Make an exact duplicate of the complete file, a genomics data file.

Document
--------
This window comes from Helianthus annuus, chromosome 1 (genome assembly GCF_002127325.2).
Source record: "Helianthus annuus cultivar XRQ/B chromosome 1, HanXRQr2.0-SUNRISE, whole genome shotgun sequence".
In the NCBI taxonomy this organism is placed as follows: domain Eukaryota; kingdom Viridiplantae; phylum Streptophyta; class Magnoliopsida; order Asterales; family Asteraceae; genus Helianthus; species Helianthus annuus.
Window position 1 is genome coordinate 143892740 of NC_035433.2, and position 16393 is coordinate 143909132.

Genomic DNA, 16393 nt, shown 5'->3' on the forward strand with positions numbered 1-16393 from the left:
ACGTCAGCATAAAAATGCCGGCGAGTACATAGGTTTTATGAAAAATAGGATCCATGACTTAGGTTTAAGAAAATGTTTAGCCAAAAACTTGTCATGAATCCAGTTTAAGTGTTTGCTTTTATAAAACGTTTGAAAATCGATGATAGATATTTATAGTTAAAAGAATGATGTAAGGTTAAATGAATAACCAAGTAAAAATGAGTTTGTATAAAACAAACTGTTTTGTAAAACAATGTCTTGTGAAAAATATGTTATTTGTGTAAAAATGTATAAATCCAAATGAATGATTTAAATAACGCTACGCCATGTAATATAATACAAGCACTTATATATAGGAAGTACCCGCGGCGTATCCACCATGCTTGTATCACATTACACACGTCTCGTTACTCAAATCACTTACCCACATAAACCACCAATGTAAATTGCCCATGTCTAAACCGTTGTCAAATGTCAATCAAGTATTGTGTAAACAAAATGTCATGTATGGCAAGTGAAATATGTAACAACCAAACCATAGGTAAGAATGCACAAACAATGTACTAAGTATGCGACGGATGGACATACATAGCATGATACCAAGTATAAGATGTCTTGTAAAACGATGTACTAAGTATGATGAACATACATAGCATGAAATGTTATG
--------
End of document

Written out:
This window comes from Helianthus annuus, chromosome 1 (genome assembly GCF_002127325.2).
Source record: "Helianthus annuus cultivar XRQ/B chromosome 1, HanXRQr2.0-SUNRISE, whole genome shotgun sequence".
In the NCBI taxonomy this organism is placed as follows: domain Eukaryota; kingdom Viridiplantae; phylum Streptophyta; class Magnoliopsida; order Asterales; family Asteraceae; genus Helianthus; species Helianthus annuus.
Window position 1 is genome coordinate 143892740 of NC_035433.2, and position 16393 is coordinate 143909132.

Genomic DNA, 16393 nt, shown 5'->3' on the forward strand with positions numbered 1-16393 from the left:
ACGTCAGCATAAAAATGCCGGCGAGTACATAGGTTTTATGAAAAATAGGATCCATGACTTAGGTTTAAGAAAATGTTTAGCCAAAAACTTGTCATGAATCCAGTTTAAGTGTTTGCTTTTATAAAACGTTTGAAAATCGATGATAGATATTTATAGTTAAAAGAATGATGTAAGGTTAAATGAATAACCAAGTAAAAATGAGTTTGTATAAAACAAACTGTTTTGTAAAACAATGTCTTGTGAAAAATATGTTATTTGTGTAAAAATGTATAAATCCAAATGAATGATTTAAATAACGCTACGCCATGTAATATAATACAAGCACTTATATATAGGAAGTACCCGCGGCGTATCCACCATGCTTGTATCACATTACACACGTCTCGTTACTCAAATCACTTACCCACATAAACCACCAATGTAAATTGCCCATGTCTAAACCGTTGTCAAATGTCAATCAAGTATTGTGTAAACAAAATGTCATGTATGGCAAGTGAAATATGTAACAACCAAACCATAGGTAAGAATGCACAAACAATGTACTAAGTATGCGACGGATGGACATACATAGCATGATACCAAGTATAAGATGTCTTGTAAAACGATGTACTAAGTATGATGAACATACATAGCATGAAATGTTATG